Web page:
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Thursday, March 19, 2009

Death by Moonlight

A slip of moonlight finds it's way through black curtains and moves stealthily across the room to the foot of her bed. It creeps over blanket mountains and is lost in the dark mounds and valleys of her body until a pale finger of it strokes softly at her eye lids, playing at waking her. But she is sound in her sleep, untouchable in her dream.

She walks but does not feel the earth. She sees but can not view what is below. The frustration of it is making her strain to open eyes shut tight.

A shift in her body and the bedscape changes the fall of the moon's ray, now illuminating matted bits of fine silver threads on her head, woven into a mass, wet with sweat that stick to her forehead. It plays off gleaming bits of moisture composed of the elements of a Cambrian sea, the original salts of creation.

She is in this sea now, with the creatures that first blessed the earth. They levitate before her and she can sense their shapes rather than see them. She senses their presence and scans their sleek bodies with the radar of dream. Not monsters. Not this time. The largest creature, a platypus with fangs smiles and she cannot see it but knows it and moves with it to the surface, hoping to drink the night air, but at the sea's surface is no atmosphere, only space. Dark except for the moon.

Her hand wards off the creature and the the suffocation of her death and a bit of moonlight illumines her palm, the life line of which is long and deep. For a moment, the moonlight forgets her age, that tonight is her last, and mistakes her for someone youthful and bright. Bright like it is.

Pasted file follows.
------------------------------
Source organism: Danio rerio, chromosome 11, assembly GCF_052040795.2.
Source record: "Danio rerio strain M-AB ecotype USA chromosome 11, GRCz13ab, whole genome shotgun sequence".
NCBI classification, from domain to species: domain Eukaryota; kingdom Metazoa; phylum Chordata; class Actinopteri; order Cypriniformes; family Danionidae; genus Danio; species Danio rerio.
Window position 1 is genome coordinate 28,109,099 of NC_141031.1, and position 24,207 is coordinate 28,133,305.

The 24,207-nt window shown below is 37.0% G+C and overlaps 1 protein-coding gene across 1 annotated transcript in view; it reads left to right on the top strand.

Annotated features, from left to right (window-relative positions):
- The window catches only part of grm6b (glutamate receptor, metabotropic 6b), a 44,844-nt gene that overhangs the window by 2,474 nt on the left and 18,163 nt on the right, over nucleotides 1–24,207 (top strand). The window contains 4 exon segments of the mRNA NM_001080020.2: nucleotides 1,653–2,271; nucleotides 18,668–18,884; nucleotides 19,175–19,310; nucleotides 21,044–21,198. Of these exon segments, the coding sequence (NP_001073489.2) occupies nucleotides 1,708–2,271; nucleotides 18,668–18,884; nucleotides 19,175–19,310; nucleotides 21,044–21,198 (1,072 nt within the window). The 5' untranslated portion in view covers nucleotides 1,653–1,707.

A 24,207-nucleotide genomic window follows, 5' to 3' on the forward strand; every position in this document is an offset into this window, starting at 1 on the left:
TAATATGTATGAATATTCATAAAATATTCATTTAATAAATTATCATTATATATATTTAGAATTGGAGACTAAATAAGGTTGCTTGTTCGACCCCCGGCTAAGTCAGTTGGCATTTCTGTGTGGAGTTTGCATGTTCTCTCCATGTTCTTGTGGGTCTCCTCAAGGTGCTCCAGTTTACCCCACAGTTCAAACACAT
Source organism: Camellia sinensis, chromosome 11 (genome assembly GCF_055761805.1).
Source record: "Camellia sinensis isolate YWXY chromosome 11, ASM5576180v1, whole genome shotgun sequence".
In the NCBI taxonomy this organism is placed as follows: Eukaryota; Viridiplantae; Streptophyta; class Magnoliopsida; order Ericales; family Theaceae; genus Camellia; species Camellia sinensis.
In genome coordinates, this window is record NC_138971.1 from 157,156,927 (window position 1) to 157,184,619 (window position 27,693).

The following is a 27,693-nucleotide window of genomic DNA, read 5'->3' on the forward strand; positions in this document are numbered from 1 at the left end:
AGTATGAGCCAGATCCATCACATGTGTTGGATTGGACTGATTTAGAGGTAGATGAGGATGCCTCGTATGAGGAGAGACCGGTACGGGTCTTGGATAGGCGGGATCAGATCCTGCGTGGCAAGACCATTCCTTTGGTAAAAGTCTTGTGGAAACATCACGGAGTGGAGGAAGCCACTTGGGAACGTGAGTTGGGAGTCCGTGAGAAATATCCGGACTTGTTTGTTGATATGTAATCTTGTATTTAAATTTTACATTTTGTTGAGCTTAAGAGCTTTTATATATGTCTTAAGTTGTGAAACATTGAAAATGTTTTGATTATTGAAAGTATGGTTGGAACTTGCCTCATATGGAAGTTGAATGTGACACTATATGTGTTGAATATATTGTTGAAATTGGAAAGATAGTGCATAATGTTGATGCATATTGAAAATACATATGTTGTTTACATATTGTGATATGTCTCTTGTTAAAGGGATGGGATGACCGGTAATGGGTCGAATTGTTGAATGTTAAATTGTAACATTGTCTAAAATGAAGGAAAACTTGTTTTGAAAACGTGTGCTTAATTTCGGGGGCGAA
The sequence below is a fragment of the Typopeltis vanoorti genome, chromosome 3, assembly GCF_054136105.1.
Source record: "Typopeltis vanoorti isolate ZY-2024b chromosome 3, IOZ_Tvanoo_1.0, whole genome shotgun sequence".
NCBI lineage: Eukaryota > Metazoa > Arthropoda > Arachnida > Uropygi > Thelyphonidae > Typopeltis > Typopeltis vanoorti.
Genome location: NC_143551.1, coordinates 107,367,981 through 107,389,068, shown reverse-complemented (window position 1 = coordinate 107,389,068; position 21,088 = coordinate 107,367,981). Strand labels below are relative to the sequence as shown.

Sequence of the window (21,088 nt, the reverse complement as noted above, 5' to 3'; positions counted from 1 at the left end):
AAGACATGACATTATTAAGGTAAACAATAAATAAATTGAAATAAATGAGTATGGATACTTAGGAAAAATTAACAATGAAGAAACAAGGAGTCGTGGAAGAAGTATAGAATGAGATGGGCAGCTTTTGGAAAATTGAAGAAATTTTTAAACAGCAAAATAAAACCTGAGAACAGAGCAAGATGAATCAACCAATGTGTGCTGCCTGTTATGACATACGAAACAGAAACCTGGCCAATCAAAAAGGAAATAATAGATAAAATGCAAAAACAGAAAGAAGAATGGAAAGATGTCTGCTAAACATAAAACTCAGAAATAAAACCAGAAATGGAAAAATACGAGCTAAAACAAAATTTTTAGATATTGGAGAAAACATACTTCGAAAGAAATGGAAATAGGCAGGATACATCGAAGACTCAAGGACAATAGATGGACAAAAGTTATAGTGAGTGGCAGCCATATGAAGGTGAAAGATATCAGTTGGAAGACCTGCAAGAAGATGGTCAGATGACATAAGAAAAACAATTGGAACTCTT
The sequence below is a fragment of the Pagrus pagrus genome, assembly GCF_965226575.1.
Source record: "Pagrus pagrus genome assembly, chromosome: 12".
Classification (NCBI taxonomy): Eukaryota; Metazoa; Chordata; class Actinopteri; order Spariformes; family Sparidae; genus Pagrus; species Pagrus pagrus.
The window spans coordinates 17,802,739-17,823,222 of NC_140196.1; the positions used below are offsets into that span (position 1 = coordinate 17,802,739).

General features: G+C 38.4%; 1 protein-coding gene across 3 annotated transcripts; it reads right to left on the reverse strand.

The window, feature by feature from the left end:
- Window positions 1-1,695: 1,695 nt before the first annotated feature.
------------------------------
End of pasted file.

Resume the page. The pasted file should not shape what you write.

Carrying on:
She opens her mouth, a cave without stone, black and stale of air. She is lifted above the level of the sea, unmindful now of any void and looks down on the mountains and valleys of the sea scape, of salt and bone and fang and hair, of blanket and body. The moon guides her and she closes her hand on the beam, capturing it in the dark of her fist. It pulls her along, a silver rope taking her home.

4 comments:

  1. Hi from Australia

    A beautiful, evocative story of death.

    What I want to know is - who is she and where does she go after she dies?

    Thanks

    Amber

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  2. It was a writing exercise. I don't quite know who she is. I guess I'm hoping she's me. I'd like to live a long life and die this way. But who can decide?

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  3. Ahh that fits. Yeah who can decide? It is not our choice the way we die, it's only our choice the way we live.

    Amber

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  4. 'Strordnry.
    Tell me again why you don't want to publish?

    ReplyDelete